The party moving for summary judgment bears the burden of showing the absence of a genuine issue as to any material fact. Celotex Corp. v. Catrett, 477 U.S. 317, 323, 106 S.Ct. 2548, 91 L.Ed.2d 265 (1986). Once such a showing has been made, the non-moving party must offer specific facts contradicting those averred by the movant to establish a genuine issue of material fact. Lujan v. Nat'l Wildlife Fed'n, 497 U.S. 871, 888, 110 S.Ct. 3177, 111 L.Ed.2d 695 (1990). Therefore, the non-moving party may not oppose summary judgment simply on the basis of the pleadings, or on conclusory statements that a factual issue exists. Anderson, 477 U.S. at 248. "A party asserting that a fact cannot be or is genuinely disputed must support the assertion by citing to particular parts of materials in the record ... or showing that the materials cited do not establish the absence or presence of a genuine dispute, or that an adverse party cannot produce admissible evidence to support the fact." Fed.R.Civ.P. 56(c)(1)(A)-(B). In evaluating whether summary judgment should be granted, "[t]he court need consider only the cited materials, but it may consider other materials in the record." Fed.R.Civ.P. 56(c)(3). "Inferences should be drawn in the light most favorable to the non-moving party, and where the non-moving party's evidence contradicts the movant's, then the non-movant's must be taken as true." Big Apple BMW, Inc. v. BMW of N. Am., Inc., 974 F.2d 1358, 1363 (3d Cir. 1992), cert, denied 507 U.S. 912, 113 S.Ct. 1262, 122 L.Ed.2d 659 (1993).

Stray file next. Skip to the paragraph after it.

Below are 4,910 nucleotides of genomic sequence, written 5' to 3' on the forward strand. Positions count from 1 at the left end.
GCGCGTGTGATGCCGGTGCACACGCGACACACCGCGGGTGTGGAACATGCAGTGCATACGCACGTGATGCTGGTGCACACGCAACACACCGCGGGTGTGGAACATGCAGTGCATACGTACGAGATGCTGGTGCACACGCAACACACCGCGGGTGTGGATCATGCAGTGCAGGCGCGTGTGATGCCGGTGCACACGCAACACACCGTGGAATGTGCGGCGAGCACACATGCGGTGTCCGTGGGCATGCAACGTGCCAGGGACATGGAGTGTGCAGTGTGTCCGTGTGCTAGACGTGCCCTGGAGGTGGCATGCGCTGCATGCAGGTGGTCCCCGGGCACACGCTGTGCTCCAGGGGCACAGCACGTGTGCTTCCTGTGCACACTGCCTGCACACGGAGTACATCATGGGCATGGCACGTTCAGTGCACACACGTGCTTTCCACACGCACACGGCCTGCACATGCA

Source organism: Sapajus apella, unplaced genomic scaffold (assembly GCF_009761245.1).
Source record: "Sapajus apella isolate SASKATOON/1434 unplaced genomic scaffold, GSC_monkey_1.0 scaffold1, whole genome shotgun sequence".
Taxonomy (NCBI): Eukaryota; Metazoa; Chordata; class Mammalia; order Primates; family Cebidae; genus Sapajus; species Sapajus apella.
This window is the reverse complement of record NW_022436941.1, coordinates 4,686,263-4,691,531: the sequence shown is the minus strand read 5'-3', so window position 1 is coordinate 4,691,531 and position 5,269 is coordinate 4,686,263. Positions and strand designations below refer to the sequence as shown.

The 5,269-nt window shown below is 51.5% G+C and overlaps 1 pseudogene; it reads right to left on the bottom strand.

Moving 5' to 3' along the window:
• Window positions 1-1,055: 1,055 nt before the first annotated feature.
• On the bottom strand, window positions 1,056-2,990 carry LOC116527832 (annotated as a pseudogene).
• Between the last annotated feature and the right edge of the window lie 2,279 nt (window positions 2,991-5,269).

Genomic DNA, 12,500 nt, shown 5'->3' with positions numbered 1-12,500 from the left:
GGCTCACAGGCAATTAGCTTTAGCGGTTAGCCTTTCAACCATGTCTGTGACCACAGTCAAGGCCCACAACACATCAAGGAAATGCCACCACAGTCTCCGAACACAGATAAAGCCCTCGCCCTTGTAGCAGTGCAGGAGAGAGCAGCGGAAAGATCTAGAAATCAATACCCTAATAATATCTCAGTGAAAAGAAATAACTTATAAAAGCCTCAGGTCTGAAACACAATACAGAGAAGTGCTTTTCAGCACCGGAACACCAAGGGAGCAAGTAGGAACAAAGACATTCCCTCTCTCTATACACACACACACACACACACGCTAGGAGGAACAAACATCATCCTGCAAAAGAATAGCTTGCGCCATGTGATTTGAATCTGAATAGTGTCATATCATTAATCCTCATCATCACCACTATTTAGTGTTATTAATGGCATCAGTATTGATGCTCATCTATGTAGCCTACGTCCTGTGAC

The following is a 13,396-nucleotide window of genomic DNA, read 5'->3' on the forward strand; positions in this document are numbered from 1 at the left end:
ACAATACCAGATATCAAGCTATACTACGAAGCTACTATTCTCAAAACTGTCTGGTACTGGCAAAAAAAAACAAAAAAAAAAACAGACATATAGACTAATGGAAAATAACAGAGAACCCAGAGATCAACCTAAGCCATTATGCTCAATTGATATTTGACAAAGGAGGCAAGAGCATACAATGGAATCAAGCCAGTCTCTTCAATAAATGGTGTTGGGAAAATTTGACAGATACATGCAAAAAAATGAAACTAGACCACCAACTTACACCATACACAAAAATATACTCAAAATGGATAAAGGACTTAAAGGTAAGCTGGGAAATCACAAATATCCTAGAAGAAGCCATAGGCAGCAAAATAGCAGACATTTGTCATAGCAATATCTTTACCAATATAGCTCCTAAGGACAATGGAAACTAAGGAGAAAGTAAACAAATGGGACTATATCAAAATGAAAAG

However, "facts must be viewed in the light most favorable to the nonmoving party only if there is a 'genuine' dispute as to those facts." Scott v. Harris, 550 U.S. 372, 380, 127 S.Ct. 1769, 167 L.Ed.2d 686 (2007). If a party has carried its burden under the summary judgment rule,